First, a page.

The second day of the Capacity Building Conference funded by the EU as part of the Enable Mauritius project was an in-person event held at the University of Mauritius. Somewhat to my surprise, due to one of the speakers having been delayed, my slot was shifted from mid-morning and I again was the first to share my presentation with the audience. Thankfully, all my preparations had been made – the two videos I planned to show were with the technical team, and I was ready to speak.
As I mentioned last week, the topic I was asked to speak on was accessibility and inclusion. When planning my presentation, I realised the topic was far too broad to address effectively in a single keynote, and decided to focus on a specific element of accessibility and inclusion.
Over the past few months, due to projects I’ve worked on under the leadership of Karren Visser, I’ve become increasingly interested in techniques to make online offerings and social media posts more accessible to persons who are blind, partially blind, who are Deaf, or who live with hearing loss. So that was what I decided to speak on.
The question I was asking in my speech was straightforward. In a world where so many disability-focused organisations are fighting for greater levels of access and inclusion, why are we so often excluding our own community in our online resources and social media posts? I see videos without closed captions, without audio descriptions, posts and images without alternative text – and far too often these exclude the community the organisations are meant to be serving.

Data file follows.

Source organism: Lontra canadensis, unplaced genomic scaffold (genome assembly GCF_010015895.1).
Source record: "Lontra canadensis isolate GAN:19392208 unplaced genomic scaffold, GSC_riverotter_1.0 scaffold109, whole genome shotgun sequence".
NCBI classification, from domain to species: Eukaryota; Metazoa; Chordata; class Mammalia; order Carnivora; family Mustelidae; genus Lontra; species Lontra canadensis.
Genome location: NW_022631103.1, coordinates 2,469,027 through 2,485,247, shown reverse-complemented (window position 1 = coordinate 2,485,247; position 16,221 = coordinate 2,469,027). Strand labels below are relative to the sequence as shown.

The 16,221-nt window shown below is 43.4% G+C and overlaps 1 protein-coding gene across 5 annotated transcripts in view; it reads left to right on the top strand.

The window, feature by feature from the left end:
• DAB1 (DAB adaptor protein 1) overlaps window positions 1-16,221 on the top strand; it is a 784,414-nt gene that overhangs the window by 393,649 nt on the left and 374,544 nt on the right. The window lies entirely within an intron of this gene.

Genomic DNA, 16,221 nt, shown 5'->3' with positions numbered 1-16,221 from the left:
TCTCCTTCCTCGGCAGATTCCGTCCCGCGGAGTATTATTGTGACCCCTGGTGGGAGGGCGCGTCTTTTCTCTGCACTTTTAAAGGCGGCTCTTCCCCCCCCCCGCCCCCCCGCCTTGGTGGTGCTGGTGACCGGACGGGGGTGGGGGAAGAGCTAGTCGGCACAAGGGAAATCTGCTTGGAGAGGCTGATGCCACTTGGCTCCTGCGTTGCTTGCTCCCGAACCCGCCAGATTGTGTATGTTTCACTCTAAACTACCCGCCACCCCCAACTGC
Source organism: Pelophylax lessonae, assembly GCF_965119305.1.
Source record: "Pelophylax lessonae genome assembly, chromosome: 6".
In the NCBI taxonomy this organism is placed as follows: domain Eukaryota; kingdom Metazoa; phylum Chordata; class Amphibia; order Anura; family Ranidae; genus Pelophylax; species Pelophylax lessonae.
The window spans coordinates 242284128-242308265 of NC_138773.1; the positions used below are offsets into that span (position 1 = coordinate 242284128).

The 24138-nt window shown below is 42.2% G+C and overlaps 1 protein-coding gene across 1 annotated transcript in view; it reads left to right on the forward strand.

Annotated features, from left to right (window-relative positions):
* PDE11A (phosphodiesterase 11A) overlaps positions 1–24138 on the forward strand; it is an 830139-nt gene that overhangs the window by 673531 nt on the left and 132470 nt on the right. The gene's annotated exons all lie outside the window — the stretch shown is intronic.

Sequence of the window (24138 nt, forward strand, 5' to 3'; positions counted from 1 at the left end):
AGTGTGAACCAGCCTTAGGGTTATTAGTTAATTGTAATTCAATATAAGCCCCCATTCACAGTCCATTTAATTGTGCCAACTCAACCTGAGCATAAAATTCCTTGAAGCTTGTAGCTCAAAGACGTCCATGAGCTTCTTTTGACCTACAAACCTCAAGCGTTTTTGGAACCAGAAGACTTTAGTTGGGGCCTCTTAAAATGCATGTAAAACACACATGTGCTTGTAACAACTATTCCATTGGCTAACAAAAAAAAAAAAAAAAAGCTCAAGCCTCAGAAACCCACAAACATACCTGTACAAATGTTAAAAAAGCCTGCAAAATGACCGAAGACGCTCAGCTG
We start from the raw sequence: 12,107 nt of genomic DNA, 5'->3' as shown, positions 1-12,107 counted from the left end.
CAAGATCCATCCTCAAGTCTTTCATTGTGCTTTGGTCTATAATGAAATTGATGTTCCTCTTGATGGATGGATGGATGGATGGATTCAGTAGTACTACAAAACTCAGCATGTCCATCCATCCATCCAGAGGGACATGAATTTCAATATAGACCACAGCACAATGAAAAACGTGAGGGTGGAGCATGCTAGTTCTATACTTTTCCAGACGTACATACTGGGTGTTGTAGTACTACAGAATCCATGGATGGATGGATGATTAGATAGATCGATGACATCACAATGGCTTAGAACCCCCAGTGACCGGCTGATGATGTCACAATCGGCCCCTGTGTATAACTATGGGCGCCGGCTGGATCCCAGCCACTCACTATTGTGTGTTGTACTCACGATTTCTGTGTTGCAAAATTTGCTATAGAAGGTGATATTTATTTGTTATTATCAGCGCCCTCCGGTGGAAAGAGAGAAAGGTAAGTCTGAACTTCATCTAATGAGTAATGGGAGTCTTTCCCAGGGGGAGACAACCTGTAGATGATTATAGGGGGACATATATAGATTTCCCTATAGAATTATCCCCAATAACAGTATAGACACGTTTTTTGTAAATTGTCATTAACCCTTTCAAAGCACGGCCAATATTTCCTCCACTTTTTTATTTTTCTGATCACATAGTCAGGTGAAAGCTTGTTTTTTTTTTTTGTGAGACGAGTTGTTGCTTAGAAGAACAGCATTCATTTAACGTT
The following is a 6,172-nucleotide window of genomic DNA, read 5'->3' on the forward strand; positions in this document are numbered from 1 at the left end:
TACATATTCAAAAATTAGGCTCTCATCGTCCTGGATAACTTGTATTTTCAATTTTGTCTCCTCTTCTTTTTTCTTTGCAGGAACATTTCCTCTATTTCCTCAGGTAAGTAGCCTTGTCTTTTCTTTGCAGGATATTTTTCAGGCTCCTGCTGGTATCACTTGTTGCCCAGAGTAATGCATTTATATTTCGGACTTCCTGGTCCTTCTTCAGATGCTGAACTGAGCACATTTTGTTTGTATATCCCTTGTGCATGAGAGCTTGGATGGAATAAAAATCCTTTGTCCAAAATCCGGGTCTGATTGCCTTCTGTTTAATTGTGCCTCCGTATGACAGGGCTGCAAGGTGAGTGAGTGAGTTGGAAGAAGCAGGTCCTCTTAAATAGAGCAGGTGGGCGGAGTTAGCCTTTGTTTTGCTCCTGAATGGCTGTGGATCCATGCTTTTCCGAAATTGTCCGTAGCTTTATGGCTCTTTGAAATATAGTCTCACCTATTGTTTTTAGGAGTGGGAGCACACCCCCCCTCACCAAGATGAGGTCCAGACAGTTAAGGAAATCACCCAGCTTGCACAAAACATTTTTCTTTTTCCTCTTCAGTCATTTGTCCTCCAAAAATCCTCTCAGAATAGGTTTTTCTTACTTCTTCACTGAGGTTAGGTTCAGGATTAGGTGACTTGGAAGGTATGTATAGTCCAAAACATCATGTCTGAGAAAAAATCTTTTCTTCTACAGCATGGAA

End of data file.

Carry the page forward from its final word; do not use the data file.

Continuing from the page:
If we, as organisations working within the disability sector, do not make our own online offerings inclusive, how can we expect the rest of the world to do so? Then I gave an overview of a few simple techniques to make social media posts, websites and other content more accessible.
I always find the conversations that take place outside the more formal parts of a conference are a good way of knowing how well my message has been received. Certainly, during the lunch break later that day, I was approached by a number of people who wished to learn more about what I had said during my talk. I appreciated how seriously people had listened to the point I’d been trying to make.
The conference was my first actual in-person event in almost 3 years, and it was a wonderful feeling to speak to a live audience and receive instantaneous feedback from the attendees. Full respect to all those who were involved in putting both days of the conference together – the team from Global Rainbow Foundation, the EU and Enable Mauritius teams, and the technical team who got both my videos working perfectly and dropped them seamlessly into my talk.
As with the first day, parts of the conference were published online on Facebook Live. You can watch it here: https://www.facebook.com/watch/live
And, with the conference over, it was time for a short holiday… but more about that part of my time in Mauritius in two weeks, as it’s Fiji’s turn to share a post with you next week.